They say “the thrill of the chase" makes someone more enticing. There's just something about wanting something you can't have that drives you crazy (in a good way). There is never a dull moment. Pursuing him is a challenge. Nothing comes easily. What's the fun in that anyway?

I'm going to tell you this: stop chasing him. Stop forgiving him when he forgets to answer your text messages and phone calls. Stop being the one to always make plans. Stop letting him bail on you. Stop waiting around for him. Stop being lied to. Stop making excuses when he doesn't make time for you. There is a difference between someone who is “hard to get" and a flat out jerk who doesn't give you the time of day. Stop letting him use you.

You deserve to be with someone who makes you fall asleep every night in the middle of texting him because neither of you want the conversation to end. You deserve someone who plans dates for the two of you. You deserve someone who asks you to hang out before midnight. You deserve someone who wants to spend time with you just as much as you do with them. You deserve someone who insists on paying for your ice cream. You deserve someone who won't deceive you. You deserve someone who is straightforward. You deserve attention. You deserve affection. You deserve a partnership that is mutual, not one-sided. You deserve to be chased.

You are better than 3 a.m. “Hey" texts. You are better than a night spent watching a movie just to fool around. You are better than trying to decode his vague messages. You are better than his shadiness. You are better than mind games. You are better than being ignored.

If you have to chase him, he's not worth it. Don't settle for someone who makes you beg for his attention. If he is genuinely interested in getting to know you, he will put in the effort. A relationship where your feelings are reciprocated is far more rewarding than one where you constantly feel like you have to drag him along.

Change your mentality. Become more independent. Be confident, be bold. Find happiness in being alone. Don't waste your time pathetically chasing after someone who doesn't feel the same, but doesn't have the heart or the courage to tell you so. Your self-confidence and positivity will make you radiant, and eventually, you will attract the kind of guy who is mature enough to not mess with your head.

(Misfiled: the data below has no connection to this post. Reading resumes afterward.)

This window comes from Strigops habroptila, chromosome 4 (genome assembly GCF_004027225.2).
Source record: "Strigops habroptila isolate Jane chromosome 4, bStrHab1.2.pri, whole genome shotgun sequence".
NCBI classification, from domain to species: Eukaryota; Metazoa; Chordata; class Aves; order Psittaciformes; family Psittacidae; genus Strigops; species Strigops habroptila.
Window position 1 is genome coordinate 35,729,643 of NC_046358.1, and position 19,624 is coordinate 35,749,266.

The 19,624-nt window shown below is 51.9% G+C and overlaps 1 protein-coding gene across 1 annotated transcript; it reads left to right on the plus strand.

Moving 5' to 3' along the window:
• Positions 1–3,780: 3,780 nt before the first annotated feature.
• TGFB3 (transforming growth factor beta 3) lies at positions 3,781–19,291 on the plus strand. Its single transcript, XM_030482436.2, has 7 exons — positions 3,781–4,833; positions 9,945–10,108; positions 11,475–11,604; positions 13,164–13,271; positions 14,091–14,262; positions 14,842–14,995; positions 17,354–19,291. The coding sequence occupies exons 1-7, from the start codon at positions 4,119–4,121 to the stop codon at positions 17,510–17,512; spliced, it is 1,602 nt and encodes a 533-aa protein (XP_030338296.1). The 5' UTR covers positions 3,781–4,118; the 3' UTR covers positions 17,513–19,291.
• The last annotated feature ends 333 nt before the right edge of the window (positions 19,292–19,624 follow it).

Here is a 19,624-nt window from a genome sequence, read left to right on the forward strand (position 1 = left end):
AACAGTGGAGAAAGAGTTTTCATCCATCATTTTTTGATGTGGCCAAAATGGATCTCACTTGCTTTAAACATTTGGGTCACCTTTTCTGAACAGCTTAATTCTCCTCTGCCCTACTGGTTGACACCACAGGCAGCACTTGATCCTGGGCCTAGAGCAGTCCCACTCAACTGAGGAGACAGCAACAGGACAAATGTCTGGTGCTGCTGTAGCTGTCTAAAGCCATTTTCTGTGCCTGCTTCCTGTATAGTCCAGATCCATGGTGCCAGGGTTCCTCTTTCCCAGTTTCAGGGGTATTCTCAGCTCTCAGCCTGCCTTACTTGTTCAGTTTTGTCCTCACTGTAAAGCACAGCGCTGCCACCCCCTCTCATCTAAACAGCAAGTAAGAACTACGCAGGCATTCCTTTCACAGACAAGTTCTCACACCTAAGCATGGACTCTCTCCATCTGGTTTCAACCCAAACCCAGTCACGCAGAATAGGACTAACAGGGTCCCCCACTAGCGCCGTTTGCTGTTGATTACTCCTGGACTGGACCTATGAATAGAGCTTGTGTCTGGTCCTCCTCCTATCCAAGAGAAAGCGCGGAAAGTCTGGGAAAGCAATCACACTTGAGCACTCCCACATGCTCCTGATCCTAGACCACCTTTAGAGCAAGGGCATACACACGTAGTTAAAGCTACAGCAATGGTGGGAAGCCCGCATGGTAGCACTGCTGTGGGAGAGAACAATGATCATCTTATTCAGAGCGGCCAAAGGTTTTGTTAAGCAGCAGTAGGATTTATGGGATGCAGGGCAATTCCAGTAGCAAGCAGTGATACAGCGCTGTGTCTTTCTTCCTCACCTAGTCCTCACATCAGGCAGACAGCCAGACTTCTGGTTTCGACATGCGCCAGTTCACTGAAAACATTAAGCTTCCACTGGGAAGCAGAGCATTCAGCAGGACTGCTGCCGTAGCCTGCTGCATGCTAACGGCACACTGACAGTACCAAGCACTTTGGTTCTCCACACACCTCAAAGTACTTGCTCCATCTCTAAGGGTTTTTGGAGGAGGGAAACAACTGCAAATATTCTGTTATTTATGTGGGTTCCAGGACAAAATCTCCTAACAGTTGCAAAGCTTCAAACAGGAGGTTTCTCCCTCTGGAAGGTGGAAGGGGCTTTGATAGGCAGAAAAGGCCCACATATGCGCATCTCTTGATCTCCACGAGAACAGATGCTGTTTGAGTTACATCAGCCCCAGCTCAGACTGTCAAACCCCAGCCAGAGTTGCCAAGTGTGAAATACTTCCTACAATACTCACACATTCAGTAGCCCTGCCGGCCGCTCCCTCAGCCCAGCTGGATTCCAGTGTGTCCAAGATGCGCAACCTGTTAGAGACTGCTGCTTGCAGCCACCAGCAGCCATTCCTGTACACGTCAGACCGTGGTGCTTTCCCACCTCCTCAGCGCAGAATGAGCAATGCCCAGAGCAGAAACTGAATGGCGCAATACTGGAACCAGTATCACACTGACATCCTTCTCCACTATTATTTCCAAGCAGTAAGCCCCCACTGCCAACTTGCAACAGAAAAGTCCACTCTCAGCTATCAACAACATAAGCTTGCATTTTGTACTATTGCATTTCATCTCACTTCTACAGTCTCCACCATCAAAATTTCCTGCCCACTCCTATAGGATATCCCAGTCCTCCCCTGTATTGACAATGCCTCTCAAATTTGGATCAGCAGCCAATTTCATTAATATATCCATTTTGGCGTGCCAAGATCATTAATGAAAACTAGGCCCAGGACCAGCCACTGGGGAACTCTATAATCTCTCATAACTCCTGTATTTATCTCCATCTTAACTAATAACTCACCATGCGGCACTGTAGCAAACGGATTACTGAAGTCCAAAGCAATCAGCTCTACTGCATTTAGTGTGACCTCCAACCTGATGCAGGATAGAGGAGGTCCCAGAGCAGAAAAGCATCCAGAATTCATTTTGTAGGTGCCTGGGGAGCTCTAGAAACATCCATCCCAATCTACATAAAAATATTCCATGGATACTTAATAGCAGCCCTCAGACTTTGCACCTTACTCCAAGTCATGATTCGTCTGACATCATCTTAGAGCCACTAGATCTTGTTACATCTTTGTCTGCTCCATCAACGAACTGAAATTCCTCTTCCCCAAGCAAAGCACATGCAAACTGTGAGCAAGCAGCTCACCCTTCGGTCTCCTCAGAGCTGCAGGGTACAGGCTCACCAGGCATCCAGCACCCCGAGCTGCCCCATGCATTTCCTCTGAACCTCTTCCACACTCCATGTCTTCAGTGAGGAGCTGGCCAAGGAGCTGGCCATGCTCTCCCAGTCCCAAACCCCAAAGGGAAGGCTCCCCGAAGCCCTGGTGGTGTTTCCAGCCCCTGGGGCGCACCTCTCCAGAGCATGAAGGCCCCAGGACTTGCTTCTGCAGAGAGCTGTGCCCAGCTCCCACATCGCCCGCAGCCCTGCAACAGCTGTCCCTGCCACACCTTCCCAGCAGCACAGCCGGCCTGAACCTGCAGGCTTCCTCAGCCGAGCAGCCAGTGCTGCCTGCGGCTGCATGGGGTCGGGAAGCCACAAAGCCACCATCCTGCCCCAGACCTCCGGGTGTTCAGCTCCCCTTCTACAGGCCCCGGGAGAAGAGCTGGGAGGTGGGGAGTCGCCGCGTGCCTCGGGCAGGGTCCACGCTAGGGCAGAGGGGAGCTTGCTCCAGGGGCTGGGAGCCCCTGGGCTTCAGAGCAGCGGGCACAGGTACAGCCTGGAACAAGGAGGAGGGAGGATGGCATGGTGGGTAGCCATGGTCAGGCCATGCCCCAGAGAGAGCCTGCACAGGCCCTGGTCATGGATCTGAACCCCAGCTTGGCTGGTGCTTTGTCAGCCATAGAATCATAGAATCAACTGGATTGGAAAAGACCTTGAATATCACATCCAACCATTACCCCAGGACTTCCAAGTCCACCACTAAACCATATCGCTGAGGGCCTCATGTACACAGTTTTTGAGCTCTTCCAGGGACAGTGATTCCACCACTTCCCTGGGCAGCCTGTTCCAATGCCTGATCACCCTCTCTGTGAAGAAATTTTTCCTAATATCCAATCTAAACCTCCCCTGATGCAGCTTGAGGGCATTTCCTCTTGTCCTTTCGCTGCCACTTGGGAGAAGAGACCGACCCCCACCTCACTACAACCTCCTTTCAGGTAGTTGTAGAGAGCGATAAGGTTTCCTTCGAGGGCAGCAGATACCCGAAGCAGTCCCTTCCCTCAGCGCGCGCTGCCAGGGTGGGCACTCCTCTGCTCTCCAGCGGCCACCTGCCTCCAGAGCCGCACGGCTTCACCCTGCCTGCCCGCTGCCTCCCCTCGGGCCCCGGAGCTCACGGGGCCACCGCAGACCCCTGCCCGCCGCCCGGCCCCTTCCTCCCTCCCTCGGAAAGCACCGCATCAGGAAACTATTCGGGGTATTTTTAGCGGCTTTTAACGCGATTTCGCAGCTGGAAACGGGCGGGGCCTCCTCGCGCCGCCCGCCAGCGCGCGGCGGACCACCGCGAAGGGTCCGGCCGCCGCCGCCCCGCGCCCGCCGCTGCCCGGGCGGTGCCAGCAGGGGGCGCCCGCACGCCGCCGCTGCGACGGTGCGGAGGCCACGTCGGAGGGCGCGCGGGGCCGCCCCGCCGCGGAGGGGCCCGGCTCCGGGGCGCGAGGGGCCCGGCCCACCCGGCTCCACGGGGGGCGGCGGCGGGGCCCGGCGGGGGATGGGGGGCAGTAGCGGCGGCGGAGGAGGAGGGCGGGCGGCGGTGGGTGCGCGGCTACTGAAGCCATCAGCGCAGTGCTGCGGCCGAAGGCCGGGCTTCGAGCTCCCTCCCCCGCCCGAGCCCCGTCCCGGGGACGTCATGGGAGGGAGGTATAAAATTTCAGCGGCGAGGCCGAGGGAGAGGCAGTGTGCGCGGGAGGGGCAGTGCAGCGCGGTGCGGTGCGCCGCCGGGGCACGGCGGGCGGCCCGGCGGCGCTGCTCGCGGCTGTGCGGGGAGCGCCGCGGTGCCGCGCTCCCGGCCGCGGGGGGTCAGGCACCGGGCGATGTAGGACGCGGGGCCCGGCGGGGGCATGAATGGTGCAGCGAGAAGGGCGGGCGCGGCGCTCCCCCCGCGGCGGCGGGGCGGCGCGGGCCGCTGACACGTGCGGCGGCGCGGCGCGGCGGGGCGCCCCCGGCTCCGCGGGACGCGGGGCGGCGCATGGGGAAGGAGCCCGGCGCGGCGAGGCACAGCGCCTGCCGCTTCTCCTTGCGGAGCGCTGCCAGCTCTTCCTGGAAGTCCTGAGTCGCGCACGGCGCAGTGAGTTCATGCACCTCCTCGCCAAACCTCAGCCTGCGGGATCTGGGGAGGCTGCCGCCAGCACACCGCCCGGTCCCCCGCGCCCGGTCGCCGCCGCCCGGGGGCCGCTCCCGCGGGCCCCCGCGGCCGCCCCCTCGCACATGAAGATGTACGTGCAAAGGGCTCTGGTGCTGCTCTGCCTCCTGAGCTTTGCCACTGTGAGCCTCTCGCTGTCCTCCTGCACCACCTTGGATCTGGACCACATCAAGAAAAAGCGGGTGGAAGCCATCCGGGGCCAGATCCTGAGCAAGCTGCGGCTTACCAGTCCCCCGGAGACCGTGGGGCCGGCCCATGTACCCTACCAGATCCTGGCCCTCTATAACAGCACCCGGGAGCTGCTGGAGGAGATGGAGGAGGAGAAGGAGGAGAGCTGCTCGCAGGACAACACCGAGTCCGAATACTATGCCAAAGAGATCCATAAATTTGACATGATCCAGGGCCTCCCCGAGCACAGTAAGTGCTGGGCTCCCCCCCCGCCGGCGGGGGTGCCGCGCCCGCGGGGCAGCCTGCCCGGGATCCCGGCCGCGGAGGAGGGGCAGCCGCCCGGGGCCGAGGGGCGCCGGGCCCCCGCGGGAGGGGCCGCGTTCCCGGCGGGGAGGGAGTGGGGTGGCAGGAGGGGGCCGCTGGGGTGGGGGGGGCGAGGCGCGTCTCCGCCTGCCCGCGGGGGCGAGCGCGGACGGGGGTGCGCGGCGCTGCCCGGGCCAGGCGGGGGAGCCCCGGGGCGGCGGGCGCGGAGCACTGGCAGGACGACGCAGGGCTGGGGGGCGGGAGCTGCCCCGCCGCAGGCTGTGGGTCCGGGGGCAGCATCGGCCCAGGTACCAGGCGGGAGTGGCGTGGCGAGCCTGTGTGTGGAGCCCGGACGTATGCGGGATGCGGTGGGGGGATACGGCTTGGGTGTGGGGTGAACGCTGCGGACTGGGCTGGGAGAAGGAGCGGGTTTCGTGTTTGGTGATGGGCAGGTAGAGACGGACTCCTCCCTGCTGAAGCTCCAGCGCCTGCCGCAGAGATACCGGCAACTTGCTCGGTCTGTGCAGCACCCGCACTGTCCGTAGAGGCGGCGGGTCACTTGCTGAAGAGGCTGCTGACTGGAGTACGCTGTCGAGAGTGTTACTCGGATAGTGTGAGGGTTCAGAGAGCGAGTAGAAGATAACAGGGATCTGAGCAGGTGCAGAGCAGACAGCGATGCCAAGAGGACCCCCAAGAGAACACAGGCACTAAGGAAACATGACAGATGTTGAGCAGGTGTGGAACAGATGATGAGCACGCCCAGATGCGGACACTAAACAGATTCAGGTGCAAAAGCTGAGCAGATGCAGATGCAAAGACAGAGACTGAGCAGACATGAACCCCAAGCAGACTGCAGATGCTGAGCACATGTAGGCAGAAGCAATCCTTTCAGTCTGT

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Ghosting Is Not Only Annoying, It’s Childish—Get Your Act Together And Respond

It's time to stop ignoring conversations.


The term ghosting is defined as the practice of ending a personal relationship with someone by suddenly and without explanation withdrawing from all communication. (Also, how sad is it that it actually has coined definition.) Whether you are ignoring your co-worker, friend, tinder match, mom, I can guarantee you that everyone, at least once, has ghosted on someone.

And it's understandable. That's how our society is built now. If you don't like something, you stop using it and move on to something else. If you don't want to be in a conversation, you ignore it and move to the next conversation. But when you begin to do that with every conversation, you are no longer communicating. You're just being childish.

Ghosting is easy because if you don't like how the conversation is going, you can just exit out of your messaging app and pretend it never happened. But the problem is that the other person that's involved with that conversation can't pretend like it never happened. The intention behind the ghosting is still there. Whether you are mad at that person, feel uncomfortable, or just don't want to listen what the other has to say, the receiving communicator will still know what you're feeling because you can't think of a response. The "ghoster" just couldn't face their issues and decided to hide behind a screen. And that's infuriating. If you can't handle the responsibility or responding, you shouldn't be able to start a conversation at all.

Of course, it's easier said than done, but we need to get back into the habit of finishing conversations. We need to be able to face our problems and know how to communicate them to others. We need to understand true interaction if we want to be able to have a real relationship with other people. So stop being annoying. Stop being childish. Respond.